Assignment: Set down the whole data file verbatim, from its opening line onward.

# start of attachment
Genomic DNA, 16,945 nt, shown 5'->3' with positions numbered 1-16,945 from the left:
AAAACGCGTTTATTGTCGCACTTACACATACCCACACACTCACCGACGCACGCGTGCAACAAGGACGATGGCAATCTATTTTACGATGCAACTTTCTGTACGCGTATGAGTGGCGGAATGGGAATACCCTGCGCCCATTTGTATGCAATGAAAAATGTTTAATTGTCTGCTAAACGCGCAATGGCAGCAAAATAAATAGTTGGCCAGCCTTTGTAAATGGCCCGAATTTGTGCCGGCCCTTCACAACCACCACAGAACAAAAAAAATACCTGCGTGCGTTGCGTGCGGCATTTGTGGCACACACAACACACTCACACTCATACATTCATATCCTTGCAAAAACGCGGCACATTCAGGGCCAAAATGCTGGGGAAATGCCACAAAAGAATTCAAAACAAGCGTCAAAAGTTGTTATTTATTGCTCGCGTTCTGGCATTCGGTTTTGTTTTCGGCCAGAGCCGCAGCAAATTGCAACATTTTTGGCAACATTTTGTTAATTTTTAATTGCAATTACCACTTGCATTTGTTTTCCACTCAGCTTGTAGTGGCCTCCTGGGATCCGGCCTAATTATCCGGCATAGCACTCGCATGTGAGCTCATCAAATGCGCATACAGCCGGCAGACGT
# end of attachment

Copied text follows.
Genomic DNA, 16,945 nt, shown 5'->3' with positions numbered 1-16,945 from the left:
AAAACGCGTTTATTGTCGCACTTACACATACCCACACACTCACCGACGCACGCGTGCAACAAGGACGATGGCAATCTATTTTACGATGCAACTTTCTGTACGCGTATGAGTGGCGGAATGGGAATACCCTGCGCCCATTTGTATGCAATGAAAAATGTTTAATTGTCTGCTAAACGCGCAATGGCAGCAAAATAAATAGTTGGCCAGCCTTTGTAAATGGCCCGAATTTGTGCCGGCCCTTCACAACCACCACAGAACAAAAAAAATACCTGCGTGCGTTGCGTGCGGCATTTGTGGCACACACAACACACTCACACTCATACATTCATATCCTTGCAAAAACGCGGCACATTCAGGGCCAAAATGCTGGGGAAATGCCACAAAAGAATTCAAAACAAGCGTCAAAAGTTGTTATTTATTGCTCGCGTTCTGGCATTCGGTTTTGTTTTCGGCCAGAGCCGCAGCAAATTGCAACATTTTTGGCAACATTTTGTTAATTTTTAATTGCAATTACCACTTGCATTTGTTTTCCACTCAGCTTGTAGTGGCCTCCTGGGATCCGGCCTAATTATCCGGCATAGCACTCGCATGTGAGCTCATCAAATGCGCATACAGCCGGCAGACGT